3. On Row 39, we go through the step-by-step calculations, multiplying the beginning-of-year values by (1 + I) to find the compounded value at the end of each period. Cell G39 shows the final result of the step-by-step approach. We illustrate the formula approach in Row 41 to find the FV. Cell G41 shows the formula result, $115.76. As it must, it equals the step-by-step result. Rows 43 to 45 illustrate the financial calculator approach, which again produces the same answer, $115.76. The last section, in Rows 47 to 49, illustrates Excel’s future value (FV) function. You can access the function wizard by clicking the fx symbol in Excel’s formula bar. Then select the category for Financial functions, and then the FV function, which is =FV(I,N,0,PV), as shown in Cell E47.3 Cell E48 shows how the formula would look with numbers as inputs; the actual function itself is entered in Cell G48, but it shows up in the table as the answer, $115.76. If you access the model and put the pointer on Cell G48, you will see the full formula. Finally, Cell E49 shows how the formula would look with cell references rather than fixed values as inputs, with the actual function again in Cell G49. We generally use cell references as function inputs because this makes it easy to change inputs and see how those changes affect the output. This is called “sensitivity analysis.” Many real-world financial applications use sensitivity analysis, so it is useful to form the habit of setting up an input data section and then using cell references rather than fixed numbers in the functions.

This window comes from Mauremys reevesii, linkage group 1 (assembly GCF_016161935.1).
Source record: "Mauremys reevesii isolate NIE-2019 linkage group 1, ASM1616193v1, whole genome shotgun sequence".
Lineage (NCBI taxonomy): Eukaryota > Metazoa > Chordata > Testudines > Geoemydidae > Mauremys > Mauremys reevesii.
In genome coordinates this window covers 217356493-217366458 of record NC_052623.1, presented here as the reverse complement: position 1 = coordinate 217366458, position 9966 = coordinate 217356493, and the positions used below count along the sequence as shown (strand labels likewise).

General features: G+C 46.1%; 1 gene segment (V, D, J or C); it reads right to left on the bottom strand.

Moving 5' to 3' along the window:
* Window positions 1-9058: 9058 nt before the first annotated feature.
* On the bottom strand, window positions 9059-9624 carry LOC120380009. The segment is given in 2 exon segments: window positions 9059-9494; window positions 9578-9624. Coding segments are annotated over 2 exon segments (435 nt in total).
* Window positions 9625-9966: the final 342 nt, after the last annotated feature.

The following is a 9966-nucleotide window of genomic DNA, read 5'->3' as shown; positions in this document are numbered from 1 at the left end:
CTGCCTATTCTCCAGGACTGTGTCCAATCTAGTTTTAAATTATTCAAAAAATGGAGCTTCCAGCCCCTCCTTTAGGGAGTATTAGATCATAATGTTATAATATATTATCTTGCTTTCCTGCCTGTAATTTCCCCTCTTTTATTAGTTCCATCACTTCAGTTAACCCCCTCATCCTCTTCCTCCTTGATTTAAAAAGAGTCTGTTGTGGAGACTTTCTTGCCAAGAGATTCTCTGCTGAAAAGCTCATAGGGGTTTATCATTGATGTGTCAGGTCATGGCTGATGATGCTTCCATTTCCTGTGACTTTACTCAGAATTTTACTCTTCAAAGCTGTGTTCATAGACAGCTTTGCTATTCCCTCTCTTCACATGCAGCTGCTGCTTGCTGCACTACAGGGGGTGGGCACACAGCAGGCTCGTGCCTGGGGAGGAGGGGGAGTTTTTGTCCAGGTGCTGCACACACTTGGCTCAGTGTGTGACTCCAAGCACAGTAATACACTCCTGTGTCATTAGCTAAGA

*4. The Compounding Process*